|New World White Wine of the Year 2007
Shaw & Smith M3 Chardonnay 2005
Adelaide Hills, South Australia
It merits 'New world white wine of the year' stylistically as the touchstone contemporary chardonnay, authentically expressive of its terroir as well as achieving outstanding price-quality rapport, outclassing many white burgundies and Californian chardonnays at two or three times the price.
Terroir (=total vineyard environment) & Vintage Synopsis
Synergistic with great wines, this marginal climate and unique diurnal temperature extreme is pivotal to the substantially enhanced natural acidity, conjointly dry summers and autumn ripening conditions produces grapes with ideal fruit composition and concentrated flavor. Preceded by a cool, dry summer, followed by a long cool and dry autumn the 2005 vintage is excellent. Taking root in 1995 the M3 single vineyard is close planted with low yielding and exciting new Bernard clones from Burgundy, in soils comprising a sandy brown loam over red-yellow clay with some underlying shale.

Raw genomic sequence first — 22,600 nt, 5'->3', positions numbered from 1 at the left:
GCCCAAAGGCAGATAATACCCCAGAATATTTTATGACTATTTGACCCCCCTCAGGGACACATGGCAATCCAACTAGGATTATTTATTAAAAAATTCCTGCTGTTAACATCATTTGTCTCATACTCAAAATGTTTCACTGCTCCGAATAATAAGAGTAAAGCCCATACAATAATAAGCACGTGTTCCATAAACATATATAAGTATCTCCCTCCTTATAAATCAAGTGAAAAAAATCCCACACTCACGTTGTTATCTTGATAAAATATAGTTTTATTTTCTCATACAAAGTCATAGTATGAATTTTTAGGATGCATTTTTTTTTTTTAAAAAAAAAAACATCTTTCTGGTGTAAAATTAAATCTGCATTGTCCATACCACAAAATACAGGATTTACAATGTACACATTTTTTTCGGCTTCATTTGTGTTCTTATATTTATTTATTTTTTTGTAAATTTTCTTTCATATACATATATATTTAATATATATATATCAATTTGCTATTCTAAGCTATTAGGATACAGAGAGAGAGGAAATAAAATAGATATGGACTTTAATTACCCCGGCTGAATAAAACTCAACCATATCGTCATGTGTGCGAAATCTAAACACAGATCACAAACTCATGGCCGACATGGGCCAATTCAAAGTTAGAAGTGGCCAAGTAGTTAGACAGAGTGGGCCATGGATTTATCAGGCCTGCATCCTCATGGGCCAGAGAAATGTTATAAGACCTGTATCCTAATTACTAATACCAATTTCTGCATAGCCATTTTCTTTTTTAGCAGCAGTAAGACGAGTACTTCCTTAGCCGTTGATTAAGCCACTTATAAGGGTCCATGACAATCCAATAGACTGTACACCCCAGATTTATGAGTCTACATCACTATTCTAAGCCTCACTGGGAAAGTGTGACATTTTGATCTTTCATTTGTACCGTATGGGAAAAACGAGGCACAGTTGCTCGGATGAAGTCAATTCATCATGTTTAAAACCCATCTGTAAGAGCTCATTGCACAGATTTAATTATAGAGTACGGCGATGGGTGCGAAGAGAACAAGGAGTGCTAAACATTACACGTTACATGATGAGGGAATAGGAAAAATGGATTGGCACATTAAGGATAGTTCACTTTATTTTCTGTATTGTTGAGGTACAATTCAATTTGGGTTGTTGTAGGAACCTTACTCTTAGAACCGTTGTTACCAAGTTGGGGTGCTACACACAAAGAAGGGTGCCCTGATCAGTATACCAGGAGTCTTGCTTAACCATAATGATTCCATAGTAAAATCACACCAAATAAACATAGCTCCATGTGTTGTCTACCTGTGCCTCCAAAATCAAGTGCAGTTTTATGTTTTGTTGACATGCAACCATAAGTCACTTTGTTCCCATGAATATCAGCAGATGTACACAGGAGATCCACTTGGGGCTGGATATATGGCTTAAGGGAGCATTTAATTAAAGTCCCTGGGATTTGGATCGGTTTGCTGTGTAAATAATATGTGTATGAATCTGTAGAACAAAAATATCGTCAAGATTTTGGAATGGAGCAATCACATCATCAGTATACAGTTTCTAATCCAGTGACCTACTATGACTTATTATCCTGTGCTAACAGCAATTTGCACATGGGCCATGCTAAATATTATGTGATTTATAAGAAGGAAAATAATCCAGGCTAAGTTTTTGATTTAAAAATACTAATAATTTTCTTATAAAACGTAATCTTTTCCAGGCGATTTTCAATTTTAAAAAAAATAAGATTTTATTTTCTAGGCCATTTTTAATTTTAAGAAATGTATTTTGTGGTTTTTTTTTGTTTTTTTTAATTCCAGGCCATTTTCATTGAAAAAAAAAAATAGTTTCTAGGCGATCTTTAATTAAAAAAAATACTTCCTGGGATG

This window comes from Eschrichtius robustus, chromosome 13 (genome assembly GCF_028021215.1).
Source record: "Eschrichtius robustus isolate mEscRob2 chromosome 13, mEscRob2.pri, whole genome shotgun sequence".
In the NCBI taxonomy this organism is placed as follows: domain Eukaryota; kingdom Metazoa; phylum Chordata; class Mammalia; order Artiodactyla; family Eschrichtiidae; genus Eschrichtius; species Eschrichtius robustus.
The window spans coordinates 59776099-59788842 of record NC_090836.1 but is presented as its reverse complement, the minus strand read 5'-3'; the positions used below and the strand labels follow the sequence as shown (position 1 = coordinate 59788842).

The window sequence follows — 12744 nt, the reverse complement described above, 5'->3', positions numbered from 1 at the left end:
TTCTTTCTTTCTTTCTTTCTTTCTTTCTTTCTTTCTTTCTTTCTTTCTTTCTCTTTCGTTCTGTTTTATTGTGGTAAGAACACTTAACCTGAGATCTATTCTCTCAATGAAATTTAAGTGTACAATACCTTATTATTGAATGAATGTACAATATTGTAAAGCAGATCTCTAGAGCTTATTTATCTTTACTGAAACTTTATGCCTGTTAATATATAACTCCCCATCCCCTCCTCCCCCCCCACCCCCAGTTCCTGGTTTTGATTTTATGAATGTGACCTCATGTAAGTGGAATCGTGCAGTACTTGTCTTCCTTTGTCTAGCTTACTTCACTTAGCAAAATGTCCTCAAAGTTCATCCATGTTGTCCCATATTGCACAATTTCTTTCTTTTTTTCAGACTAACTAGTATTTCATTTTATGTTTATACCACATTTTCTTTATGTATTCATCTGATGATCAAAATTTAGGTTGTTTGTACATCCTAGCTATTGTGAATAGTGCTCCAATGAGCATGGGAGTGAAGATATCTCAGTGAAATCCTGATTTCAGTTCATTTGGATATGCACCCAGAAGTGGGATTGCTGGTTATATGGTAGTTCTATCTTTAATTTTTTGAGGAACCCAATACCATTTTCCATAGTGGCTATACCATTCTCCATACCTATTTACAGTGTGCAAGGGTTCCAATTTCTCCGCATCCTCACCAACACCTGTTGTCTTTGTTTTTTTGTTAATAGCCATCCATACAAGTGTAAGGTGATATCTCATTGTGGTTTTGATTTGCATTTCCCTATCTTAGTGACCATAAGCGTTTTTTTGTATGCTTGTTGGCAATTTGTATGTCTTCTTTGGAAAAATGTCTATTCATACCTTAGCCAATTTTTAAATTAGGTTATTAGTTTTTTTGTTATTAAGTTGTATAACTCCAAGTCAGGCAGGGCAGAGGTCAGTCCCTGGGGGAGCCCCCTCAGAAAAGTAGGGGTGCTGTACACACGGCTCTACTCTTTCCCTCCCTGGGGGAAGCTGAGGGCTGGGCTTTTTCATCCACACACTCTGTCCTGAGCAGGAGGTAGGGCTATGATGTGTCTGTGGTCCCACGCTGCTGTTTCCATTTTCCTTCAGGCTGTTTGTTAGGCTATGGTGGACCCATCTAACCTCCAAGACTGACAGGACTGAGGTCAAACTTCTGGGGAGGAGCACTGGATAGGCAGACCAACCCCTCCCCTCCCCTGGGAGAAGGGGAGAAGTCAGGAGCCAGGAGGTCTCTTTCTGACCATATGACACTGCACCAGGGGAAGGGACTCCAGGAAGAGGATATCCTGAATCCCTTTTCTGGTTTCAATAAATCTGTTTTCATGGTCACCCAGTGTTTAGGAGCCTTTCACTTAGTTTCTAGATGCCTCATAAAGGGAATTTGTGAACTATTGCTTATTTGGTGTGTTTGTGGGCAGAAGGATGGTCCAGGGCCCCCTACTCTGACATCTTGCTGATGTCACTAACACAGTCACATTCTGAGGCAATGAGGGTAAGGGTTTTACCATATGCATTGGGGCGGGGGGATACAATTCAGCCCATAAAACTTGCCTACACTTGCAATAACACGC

Coiled tangy, zingy lemon edged entry to palate, very Chablis like structure, tightly bound then fleshing out more on the mid-palate with apricot and subtle peach flavors; seductive barrel ferment characters of buttered toast with cone honey and light creamy texture buildup with spicy oak yet, perfectly restrained, poised and seamless. Lingering intense citrus aftertaste and spice with flinty, impelling cold steel acidity (impressive 6.8 g/l acid) finishing savory, chalky and bone dry with protracted gravelly minerals.
Serving & Food Pairing
I would suggest serving this
wine a touch cooler than other chardonnays to make the most of its
vibrant acidity, around 8 degrees Celsius (47 Fahrenheit) particularly
if alfresco. Use a wider bowl glass and allow plenty of time to breath
opening a good 30 minutes prior to serving. The vibrant acidity and
alacrity of this wine engenders an extra versatility and compatibility
to spicy Asian cuisines where many chardonnays would not. No hesitation
in pairing with Indian spiced poultry, seafood dishes, or deep-fried
appetizers; Thai and Malaysian sweeter yellow curries with seafood,
heavenly I would think with crayfish and Sri Lankan style yellow curry.
Also tempting to experiment with Japanese cuisine, strong raw fish and
miso stocks. At the risk of a cliché, I would be most happy sitting
down to freshly-chucked oysters with this wine and envisage it would
match to an almost infinite number of European influenced creamy,
seafood and poultry dishes.
Longevity & Price Point
Curtis Marsh, The Wandering Palate